Rishaan on impulse ducked into a shop nearby and waited until Diya went back to her hotel. He didn’t know what possessed him, but quickly started to follow the thug. He suddenly stopped at a decrepit old building and went inside. Rishaan decided to wait. He could sense that something was wrong here. The man came out after a while but the backpack wasn’t with him. Instead he carried a brown duffel bag and strode determinedly towards the beach front. Rishaan followed. The man next stopped in front of a busy cafe and paused looking around. Suddenly the night air was split by the screeching of police sirens. Almost at the same second, Rishaan saw the panic in the man’s eyes and saw his hands reach into his shirt.
There was a defeaning explosion. Rishaan felt himself being thrown up hard against something followed by a blinding pain. He passed out.
He woke up in a hospital. His head hurt and his hand was heavily bandaged. A sleepy looking policeman sat by him. Seeing him awake he asked, “Are you okay Mister? Let me inform the Commissioner.”
A few minutes later, a much distinguished looking police officer came in.
“How are you feeling Mr Rishaan? We’ve informed your fiancée. She’s on her way.’’
“But what really happened?’’
“There was a bomb blast at the cafe and you were hurt.’’ He said in a matter-of-fact manner.
Rishaan felt the bile rise in his throat as he mouthed the next question – “Sir, how many
The Commissioner paused before answering.
“One dead and one injured – that being you. Obviously the only casualty was the guy who blew himself up. “The policeman explained.
“But, it was a busy cafe and I saw a crowd outside the door!’’
“Someone warned us. We got a tip off call about a blast happening at the cafe near Miramar waterfront at 9 pm. So did the cafe owner. The crowd you saw outside were customers being evacuated. Thankfully everyone cleared the blast radius in time, except you.’’
Rishaan was silent. He was thinking about Diya. He felt repulsed at the fact that he had been attracted to a terrorist. He considered giving the police information about her but simply couldn’t.
“You may have to come to the station later for some identification. Beware of anything you tell the media. Anything else?’’ he asked sternly.
Rishaan shook his head wearily. Sometime after the policemen left, there was a knock at his door. It was Diya. His eyes dark with anger and disgust met hers.
“Why are you here?’’ he asked coldly.
“To explain myself.’’
“I’m not interested in the details of how you became a terrorist. I shall report you if you don’t leave this very minute.’’
She cringed at the word “terrorist”. “Somehow, I feel I owe you an explanation. My name is not Diya and I am from UP, Ayodhya to be precise. I lost my parents in the rioting that happened as an aftermath of the Babri Masjid demolition. I was five then, unable to comprehend all that savagery around me that destroyed my family. But I was fortunate enough to be adopted by a family who gave me a new name, a new life, a new religion. But childhood had lost its innocence. I grew up with pent-up anger and bitterness in my heart. A few months back I was contacted by an acquaintance from Ayodhya – he too had lost his family in the ’92 riots. We corresponded online for a while. It felt good to open up to someone who could finally understand my pain.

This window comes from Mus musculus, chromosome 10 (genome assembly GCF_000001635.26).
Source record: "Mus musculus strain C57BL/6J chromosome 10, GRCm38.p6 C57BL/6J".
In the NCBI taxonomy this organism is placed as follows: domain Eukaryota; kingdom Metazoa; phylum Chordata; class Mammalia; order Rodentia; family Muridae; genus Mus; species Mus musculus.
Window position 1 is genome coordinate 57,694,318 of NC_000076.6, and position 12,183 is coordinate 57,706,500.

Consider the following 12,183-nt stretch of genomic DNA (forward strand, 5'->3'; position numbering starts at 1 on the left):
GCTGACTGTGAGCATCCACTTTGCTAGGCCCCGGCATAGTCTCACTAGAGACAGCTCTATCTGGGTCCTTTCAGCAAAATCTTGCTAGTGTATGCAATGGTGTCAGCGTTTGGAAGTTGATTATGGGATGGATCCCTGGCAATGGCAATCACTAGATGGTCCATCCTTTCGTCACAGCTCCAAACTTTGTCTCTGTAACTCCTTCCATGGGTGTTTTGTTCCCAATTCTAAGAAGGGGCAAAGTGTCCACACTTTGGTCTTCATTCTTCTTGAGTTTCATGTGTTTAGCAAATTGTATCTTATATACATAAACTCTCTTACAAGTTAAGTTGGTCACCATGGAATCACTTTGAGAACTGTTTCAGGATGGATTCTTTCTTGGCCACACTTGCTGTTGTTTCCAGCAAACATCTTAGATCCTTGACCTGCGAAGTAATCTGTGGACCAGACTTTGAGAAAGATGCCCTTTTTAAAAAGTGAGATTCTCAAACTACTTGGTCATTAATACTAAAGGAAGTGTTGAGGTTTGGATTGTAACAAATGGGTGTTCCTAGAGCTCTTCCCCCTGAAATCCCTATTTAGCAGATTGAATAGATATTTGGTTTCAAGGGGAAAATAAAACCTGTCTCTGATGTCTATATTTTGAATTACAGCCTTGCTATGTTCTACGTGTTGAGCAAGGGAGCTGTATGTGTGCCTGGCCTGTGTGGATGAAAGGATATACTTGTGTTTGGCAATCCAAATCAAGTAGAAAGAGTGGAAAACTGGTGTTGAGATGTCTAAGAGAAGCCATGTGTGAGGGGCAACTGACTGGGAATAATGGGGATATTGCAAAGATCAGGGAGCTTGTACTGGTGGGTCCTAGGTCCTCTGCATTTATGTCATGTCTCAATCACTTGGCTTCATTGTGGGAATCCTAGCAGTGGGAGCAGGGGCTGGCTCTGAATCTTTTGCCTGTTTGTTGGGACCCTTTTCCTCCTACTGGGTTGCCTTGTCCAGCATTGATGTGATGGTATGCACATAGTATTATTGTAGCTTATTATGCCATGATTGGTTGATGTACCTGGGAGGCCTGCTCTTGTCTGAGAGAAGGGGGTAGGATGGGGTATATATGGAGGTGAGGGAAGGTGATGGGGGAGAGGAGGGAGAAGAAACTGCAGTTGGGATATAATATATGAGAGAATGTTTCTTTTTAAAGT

It was he who brought up the idea of retribution – a payback in some way. To hurt society the way it had hurt us. He wanted to know if I was up to it. Avenging my parents’ death would give me closure, he said. I agreed to help him. I knew it was a terrible mistake, but still I did what he asked me to. It wasn’t much. I was to be the ‘courier’ who would carry cash from his ‘source’ in Mumbai to another ‘source’ in Goa. And that’s exactly what I did. But somewhere along the way I realised that killing a few innocents wasn’t the closure I wanted. To this day, I’ve been following two faiths – the one my parents gave me and the other my foster family gave me. Neither of them advocate violence in any way. I realised my folly although a bit late. I couldn’t back out and risk being bumped off either. So I went ahead with the plan – dropped off the cash and tipped off the police and the cafe owner. But you somehow got in the way and ended up here. I’m really sorry.’’ She concluded and looked at him expectantly.
The door opened and a teary-eyed Kiara walked in. There was an uncomfortable silence in the room. Rishaan was overwhelmed. “Diya, I’m not really sure of what to say.’’
“I understand. I just wanted to say goodbye before I left.” She said softly and left the room.
“Rishaan , what’s going on?’’ a puzzled Kiara asked.
“Kiara , we need to talk.’’ He said.
Rishaan watched her come out of the hotel dressed in her usual hippie style and walked over to her.
“So, am I forgiven?’’ she asked.
“I was curious to know what your real name is. Why don’t you tell me over coffee?’’
“Want to go to the cafe at the waterfront?’’ She asked him with a twinkle in her eye.
“The one your friend almost blew up? Sounds okay, but let me do a thorough pat down check on you first.’’ He joked taking her in his arms.
Under the darkening Goan sky, their lips met in a tremulous first kiss.